There's not much breaking news in the piece besides a somewhat vague section on State Department officials not being aware that Clinton used a private server and the revelation that the FBI has 147(!) agents investigating whether Clinton or her staffers were involved in any illegal security breaches. But it's still useful as a comprehensive timeline of just how many times Clinton ignored security and transparency concerns in order to exclusively use her private server.

Here's the bad news for Hillary (all of which, besides the first item, has been previously reported elsewhere):

State Department security specialists, at least initially,
had no idea Clinton was using a personal server.

Clinton was sworn in as Secretary of State on Jan. 21, 2009. She conducted State Department business via her private email account, run through a server in her New York home, for the duration of her term. According to the Post, State Department security and technology officials were told at a high-level early meeting that Clinton wanted to conduct official business on a BlackBerry. They also knew that she didn't use a government-issued BlackBerry and was thus using a personal device and some sort of personal email account. But it apparently did not occur to any of these officials that Clinton's email hosting might literally be coming from a server in her basement.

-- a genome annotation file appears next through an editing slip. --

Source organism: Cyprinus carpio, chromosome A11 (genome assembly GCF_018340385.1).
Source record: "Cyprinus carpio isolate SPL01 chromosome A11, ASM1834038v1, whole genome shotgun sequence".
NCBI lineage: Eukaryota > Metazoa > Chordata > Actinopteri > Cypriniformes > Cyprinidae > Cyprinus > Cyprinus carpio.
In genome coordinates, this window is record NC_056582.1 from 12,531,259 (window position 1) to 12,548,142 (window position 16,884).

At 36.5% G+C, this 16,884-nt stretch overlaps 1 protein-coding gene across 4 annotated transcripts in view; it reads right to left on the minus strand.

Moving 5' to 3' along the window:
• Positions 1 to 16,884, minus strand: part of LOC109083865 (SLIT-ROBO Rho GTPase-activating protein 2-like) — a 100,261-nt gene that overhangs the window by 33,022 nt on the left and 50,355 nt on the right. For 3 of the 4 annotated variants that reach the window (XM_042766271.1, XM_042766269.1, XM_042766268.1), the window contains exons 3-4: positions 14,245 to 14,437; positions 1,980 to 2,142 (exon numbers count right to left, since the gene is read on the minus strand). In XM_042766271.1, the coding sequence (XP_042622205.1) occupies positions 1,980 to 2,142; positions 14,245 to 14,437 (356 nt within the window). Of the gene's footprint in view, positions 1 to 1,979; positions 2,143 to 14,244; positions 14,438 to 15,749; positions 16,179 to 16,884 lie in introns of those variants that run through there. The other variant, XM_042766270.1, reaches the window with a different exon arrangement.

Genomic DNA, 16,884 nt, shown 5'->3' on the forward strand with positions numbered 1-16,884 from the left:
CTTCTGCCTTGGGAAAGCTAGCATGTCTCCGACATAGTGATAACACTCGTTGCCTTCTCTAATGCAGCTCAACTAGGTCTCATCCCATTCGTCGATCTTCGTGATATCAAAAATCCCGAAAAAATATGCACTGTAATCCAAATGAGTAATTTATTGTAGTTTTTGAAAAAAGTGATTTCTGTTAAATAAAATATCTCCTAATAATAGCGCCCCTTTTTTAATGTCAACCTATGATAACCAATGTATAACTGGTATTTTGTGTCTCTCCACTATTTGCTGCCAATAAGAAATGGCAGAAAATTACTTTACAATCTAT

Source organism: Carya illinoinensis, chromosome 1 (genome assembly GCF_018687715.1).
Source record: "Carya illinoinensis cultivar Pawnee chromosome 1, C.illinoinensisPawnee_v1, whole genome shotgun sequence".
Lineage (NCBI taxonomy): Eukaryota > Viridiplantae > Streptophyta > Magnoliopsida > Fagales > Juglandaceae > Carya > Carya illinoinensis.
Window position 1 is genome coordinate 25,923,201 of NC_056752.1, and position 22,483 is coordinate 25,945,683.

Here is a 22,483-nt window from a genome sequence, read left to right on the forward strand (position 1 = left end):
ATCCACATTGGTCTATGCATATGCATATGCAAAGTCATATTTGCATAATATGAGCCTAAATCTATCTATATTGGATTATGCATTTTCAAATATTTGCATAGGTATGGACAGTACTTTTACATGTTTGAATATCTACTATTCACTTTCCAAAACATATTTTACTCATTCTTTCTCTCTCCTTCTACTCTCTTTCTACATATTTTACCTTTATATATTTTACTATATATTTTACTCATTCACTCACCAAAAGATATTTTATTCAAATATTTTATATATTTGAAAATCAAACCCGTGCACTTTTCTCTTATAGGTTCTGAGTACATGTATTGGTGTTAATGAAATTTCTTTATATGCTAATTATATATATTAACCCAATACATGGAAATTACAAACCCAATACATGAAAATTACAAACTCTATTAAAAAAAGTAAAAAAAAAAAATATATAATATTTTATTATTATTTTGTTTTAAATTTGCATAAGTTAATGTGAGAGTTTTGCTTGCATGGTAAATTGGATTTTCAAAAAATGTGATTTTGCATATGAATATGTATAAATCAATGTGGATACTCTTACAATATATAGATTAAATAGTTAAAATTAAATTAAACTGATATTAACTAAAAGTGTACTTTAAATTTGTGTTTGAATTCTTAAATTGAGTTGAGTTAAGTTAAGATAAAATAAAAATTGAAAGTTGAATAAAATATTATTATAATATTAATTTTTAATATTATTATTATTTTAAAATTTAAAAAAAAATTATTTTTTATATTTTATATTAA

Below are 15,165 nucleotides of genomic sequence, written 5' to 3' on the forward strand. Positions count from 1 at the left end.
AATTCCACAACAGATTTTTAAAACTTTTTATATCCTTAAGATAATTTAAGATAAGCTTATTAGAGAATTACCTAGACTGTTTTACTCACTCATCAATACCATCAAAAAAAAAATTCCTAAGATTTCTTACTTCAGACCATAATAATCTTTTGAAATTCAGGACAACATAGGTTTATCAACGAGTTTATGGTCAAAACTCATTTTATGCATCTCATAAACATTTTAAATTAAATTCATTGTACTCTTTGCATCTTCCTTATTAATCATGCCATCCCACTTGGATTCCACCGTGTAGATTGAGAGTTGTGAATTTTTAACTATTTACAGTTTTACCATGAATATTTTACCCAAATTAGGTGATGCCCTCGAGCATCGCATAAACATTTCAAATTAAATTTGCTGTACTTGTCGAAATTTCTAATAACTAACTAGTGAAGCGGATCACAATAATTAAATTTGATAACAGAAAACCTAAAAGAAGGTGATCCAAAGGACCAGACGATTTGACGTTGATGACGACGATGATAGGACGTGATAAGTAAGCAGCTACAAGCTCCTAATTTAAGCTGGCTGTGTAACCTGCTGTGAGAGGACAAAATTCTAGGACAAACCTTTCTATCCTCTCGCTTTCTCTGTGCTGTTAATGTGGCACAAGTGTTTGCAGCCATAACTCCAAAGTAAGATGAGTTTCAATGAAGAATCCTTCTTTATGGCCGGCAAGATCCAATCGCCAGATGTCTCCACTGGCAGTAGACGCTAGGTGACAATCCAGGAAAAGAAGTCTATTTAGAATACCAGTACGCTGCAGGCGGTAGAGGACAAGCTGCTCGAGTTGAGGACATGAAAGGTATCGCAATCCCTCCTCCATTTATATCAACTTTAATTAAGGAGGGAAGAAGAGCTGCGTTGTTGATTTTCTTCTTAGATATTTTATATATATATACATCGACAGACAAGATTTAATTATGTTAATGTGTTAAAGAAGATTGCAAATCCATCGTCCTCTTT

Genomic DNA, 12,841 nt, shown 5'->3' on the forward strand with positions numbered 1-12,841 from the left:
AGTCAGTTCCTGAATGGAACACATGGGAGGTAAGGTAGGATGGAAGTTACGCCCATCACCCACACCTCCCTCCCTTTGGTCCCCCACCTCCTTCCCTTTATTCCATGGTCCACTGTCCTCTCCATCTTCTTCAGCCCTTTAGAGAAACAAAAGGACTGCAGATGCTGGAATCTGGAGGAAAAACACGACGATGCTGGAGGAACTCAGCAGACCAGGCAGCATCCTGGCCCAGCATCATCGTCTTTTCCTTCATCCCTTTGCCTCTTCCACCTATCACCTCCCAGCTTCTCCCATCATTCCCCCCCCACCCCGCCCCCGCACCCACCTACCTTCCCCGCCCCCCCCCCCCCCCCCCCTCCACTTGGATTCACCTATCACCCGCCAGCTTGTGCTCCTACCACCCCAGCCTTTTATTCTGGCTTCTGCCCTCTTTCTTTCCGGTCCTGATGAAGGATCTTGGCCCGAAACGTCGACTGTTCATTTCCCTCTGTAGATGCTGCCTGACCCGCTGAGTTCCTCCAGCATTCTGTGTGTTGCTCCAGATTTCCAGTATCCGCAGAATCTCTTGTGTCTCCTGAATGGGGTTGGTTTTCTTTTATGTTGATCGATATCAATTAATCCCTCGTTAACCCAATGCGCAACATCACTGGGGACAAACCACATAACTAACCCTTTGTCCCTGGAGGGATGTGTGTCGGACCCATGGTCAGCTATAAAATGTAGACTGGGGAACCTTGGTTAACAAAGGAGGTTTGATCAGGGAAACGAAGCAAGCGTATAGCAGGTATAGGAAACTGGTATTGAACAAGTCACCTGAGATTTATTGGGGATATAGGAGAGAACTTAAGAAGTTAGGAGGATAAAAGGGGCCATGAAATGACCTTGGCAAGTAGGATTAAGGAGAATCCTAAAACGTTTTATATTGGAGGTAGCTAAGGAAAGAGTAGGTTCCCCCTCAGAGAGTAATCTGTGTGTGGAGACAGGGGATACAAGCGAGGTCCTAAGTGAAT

[Whether the server was in her basement or elsewhere,
didn't these people have enough interest in the security of her communications
to ask just what system was her Blackberry,
which they surely knew about,
was going through?
The Sgt. Schultz defense just doesn't cut it with me.]

"Those officials took no steps to protect the server against intruders and spies,
because they apparently were not told about it," the Post writes.
(The Post does not say when, if ever,
these security officials found out any further details about the server.
And on that front, not to excuse Clinton,
but couldn't the State Department's top security people have just asked the Secretary of State about her email server?)

[There seems to be an amazing lack of communication about Hillary's email setup,
especially amazing considering there are over 30,000 emails that passed through it over four years, or over 20 per day.]



Fed Source: About 12 FBI Agents Working on Clinton Email Inquiry

by Ari Melber
NBC News, 2016-03-30

Sources close to the FBI investigation of Hillary Clinton's email are knocking down suggestions that 147 federal agents are working on the case, a figure first reported — and now revised — by the Washington Post, citing a lawmaker.
But a former federal law enforcement official with direct knowledge of the Clinton investigation tells MSNBC an estimate anywhere near 50 agents is also off base.
"There are currently about 12 FBI agents working full-time on the case," says the source, who would only speak anonymously about an open investigation.

FBI finishes email investigation; to interview Hillary Clinton and decide on filing criminal charges
by David Shuster